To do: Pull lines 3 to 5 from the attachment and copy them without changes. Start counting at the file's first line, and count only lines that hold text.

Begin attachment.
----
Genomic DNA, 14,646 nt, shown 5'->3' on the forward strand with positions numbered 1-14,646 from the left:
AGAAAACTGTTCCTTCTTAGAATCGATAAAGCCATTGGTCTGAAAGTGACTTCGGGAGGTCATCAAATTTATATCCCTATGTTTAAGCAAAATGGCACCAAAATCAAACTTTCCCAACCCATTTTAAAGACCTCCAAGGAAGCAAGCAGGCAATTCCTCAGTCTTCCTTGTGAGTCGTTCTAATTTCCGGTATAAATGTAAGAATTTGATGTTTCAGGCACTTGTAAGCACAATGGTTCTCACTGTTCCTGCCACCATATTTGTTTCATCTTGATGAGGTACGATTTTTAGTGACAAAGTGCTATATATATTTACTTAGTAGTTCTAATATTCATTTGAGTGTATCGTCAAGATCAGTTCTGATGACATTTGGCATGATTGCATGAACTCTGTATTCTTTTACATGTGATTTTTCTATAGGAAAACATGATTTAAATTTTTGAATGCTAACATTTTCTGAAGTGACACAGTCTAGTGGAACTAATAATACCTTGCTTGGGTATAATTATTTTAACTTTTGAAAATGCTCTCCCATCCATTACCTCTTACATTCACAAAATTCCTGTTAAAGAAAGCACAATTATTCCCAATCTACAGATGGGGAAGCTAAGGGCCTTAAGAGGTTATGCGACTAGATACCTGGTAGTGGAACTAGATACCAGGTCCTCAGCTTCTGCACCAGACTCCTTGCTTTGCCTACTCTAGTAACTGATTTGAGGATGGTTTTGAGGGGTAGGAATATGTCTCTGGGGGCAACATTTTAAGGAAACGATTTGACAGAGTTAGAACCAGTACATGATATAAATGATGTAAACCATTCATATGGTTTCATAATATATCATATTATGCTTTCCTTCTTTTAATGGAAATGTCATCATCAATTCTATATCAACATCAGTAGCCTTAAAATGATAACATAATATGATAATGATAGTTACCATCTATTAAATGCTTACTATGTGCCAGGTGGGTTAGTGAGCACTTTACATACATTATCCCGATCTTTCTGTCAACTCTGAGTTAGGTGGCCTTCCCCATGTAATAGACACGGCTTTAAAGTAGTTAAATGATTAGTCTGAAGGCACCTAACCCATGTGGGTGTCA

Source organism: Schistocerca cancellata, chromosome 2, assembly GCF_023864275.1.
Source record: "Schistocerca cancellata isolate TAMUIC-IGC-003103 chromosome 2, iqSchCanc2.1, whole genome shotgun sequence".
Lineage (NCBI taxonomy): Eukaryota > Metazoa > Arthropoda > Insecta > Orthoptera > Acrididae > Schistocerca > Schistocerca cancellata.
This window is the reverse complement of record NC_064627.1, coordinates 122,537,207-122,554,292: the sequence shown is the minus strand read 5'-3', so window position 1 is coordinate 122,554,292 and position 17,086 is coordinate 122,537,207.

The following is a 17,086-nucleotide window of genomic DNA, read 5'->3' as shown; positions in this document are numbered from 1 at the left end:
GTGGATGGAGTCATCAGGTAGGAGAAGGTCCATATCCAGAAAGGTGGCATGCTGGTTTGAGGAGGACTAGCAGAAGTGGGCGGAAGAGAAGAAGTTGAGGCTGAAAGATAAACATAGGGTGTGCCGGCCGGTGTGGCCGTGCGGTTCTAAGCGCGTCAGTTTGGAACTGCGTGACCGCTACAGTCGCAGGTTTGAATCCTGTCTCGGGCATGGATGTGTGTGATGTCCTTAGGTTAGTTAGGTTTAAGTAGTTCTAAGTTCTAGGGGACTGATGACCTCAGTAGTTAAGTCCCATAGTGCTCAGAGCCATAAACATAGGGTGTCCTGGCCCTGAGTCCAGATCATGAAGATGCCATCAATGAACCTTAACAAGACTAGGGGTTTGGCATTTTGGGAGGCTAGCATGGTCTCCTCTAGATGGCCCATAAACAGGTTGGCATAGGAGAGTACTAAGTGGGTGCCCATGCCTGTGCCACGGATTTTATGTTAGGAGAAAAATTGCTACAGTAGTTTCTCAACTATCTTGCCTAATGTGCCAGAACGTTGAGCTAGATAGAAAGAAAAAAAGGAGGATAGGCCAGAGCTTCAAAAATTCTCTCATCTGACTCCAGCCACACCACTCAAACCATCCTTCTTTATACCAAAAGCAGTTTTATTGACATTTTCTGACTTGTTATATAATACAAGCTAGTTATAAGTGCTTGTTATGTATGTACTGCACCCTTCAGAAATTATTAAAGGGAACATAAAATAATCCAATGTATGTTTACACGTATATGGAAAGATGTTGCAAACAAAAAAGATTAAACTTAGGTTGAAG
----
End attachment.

Source organism: Schistocerca cancellata, chromosome 2, assembly GCF_023864275.1.
Source record: "Schistocerca cancellata isolate TAMUIC-IGC-003103 chromosome 2, iqSchCanc2.1, whole genome shotgun sequence".
Lineage (NCBI taxonomy): Eukaryota > Metazoa > Arthropoda > Insecta > Orthoptera > Acrididae > Schistocerca > Schistocerca cancellata.